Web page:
Currently living in Boulder, Colorado, Lynn balances her time between climbing, running, skiing, travels to cool places around the world, and raising her son Owen.
“Lynn Hill isn’t just one of the best female climbers in the world—she is among the greatest rock climbers of all time.”—Jon Krakauer, author of Into Thin Air
“[Hill’s] story…is one of unbelievable determination, quiet inspiration and extraordinary courage.”—Publishers Weekly Daily
“Lynn Hill is probably the greatest athlete the general public has never heard of.”—Boulder Daily Camera, Judith Lovdokken
- World Cup Champion | 1990
- Five-time winner of the prestigious “Rock Master Invitational” competition | Arco, Italy | 1987-90 & 1992
- Three-time winner of the Bercy Masters | Paris, France | 1987-90
- Recipient of the Underhill Award presented by the American Alpine Club | 1984
- Four time winner of the “Survival of the Fittest” competition televised on NBC’s “Sports World” | 1980-1983
- Third place at the California State Championships in the 1500-meter track event and fourth place in the 3000-meter event | 1982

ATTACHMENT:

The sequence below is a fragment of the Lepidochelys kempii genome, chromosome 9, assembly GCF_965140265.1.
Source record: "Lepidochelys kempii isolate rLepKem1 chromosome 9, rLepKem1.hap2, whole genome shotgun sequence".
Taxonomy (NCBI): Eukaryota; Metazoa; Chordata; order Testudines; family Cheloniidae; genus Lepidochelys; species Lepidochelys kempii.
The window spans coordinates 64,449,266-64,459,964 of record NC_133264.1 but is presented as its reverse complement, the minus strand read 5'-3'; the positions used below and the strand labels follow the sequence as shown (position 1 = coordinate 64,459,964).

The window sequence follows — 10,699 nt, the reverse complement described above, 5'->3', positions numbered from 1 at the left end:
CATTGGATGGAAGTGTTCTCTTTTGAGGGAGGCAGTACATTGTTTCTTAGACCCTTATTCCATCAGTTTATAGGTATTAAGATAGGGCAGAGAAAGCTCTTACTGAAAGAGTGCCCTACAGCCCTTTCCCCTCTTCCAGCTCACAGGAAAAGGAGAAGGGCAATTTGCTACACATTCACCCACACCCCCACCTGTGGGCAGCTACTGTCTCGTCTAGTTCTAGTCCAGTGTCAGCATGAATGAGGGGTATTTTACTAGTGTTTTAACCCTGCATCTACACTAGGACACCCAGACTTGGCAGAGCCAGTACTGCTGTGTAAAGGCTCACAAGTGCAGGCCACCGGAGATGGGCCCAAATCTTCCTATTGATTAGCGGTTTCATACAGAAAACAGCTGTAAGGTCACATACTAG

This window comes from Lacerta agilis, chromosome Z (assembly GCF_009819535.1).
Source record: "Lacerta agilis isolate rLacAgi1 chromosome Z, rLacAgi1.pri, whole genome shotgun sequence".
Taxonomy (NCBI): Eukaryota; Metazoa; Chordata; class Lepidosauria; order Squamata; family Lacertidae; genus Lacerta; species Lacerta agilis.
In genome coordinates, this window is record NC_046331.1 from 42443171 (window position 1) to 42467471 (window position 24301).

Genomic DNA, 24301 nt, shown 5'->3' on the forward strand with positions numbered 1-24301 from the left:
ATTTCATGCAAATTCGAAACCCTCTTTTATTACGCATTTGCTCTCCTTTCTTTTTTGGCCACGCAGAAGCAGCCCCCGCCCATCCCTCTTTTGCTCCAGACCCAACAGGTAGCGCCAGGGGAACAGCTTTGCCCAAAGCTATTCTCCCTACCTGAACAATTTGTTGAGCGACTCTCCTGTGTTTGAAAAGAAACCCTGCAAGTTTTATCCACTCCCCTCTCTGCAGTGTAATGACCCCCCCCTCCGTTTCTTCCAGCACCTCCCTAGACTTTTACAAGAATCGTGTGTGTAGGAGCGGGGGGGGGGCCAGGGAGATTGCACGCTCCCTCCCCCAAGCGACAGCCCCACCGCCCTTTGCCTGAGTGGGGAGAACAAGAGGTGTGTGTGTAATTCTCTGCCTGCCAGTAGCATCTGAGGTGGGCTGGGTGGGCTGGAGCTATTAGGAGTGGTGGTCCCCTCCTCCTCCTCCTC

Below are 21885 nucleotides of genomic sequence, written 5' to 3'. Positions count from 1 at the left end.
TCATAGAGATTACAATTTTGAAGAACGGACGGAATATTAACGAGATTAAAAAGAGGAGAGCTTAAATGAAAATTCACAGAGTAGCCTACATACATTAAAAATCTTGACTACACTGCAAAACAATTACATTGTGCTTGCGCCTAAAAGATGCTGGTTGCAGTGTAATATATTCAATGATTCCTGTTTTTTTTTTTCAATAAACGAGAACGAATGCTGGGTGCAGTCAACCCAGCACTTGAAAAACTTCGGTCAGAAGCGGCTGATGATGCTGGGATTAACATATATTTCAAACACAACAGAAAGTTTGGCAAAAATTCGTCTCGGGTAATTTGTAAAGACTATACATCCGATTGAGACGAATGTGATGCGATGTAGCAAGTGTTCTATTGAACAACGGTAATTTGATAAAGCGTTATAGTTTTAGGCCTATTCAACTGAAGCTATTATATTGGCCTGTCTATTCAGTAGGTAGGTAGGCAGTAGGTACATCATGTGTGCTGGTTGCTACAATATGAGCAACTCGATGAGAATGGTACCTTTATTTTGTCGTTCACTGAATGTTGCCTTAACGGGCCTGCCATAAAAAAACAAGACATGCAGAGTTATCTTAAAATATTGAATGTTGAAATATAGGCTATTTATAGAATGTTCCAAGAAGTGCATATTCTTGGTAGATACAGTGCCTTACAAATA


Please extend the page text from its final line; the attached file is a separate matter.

- Winner of the 50-meter swim competition in the “Superstars” competition televised on ABC’s “Wide World of Sports” | 1981
- League Champion (High School) in the All Around in gymnastics | 1978
How did you start climbing?
I started climbing with my older brother and sister at the age of 14 in Southern California.
What is your best bouldering and/or ice climbing performance?
I did the first female ascent of “Midnight Lightning” in Camp Four-Yosemite Valley. (See essay on Midnight Lightning)
What are your favorite and least favorite climbing memories?
I would have to say that my worst memories in climbing have to do with losing several close friends in the mountains, as well as my own near death accident in Buoux, France in 1989.
My best climbing memories are breakthrough experiences such as doing the first free ascent of the Nose in 93’ and doing it all free in a day in 94’ and other breakthrough experiences such as doing my first 5.14 in France on my last day of the trip and my first 5.13b on-sight in the Frankenjura, Germany. This ascent was inspired by my friend Wolfgang Güllich, who passed away while I was climbing in Germany after a fatal car accident that same week.
What would keep you from climbing? What would you do instead?
Surfing would be fun. It is a lifetime sport—no matter how old you are or how bad your elbow tendonitis is… But I really haven’t found any other activity that I would want to do all day like I do climbing. Climbing is appealing for so many reasons… the lifestyle, psychological aspects, the people, community and values associated with the beauty of the natural environment.